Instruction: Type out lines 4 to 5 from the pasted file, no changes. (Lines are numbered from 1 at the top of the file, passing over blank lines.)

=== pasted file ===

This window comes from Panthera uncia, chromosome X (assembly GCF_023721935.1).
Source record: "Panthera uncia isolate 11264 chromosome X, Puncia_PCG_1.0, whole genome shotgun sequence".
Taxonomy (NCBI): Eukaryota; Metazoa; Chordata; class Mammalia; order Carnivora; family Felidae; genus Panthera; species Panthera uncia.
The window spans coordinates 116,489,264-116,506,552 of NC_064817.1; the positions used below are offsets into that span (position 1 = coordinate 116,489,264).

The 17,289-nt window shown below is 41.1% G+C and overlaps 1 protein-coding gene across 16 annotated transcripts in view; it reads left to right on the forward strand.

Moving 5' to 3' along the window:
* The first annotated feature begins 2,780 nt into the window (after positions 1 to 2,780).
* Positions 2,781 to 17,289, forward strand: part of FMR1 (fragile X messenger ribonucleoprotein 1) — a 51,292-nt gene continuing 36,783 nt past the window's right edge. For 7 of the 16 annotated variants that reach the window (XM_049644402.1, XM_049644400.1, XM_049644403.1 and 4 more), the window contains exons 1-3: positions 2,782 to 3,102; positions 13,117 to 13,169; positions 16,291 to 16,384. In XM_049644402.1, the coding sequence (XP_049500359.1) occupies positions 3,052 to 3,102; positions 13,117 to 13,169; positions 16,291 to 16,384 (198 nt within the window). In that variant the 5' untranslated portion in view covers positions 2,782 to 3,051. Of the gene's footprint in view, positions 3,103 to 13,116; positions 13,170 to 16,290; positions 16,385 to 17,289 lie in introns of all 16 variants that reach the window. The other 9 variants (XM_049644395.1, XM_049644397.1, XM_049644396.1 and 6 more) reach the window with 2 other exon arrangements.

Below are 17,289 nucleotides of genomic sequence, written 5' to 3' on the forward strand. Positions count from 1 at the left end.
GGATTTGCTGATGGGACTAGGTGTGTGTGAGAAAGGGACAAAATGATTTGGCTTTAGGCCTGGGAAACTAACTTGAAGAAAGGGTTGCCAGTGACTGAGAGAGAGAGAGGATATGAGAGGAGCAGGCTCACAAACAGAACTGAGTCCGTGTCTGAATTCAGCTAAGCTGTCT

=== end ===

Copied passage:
The window spans coordinates 116,489,264-116,506,552 of NC_064817.1; the positions used below are offsets into that span (position 1 = coordinate 116,489,264).

The 17,289-nt window shown below is 41.1% G+C and overlaps 1 protein-coding gene across 16 annotated transcripts in view; it reads left to right on the forward strand.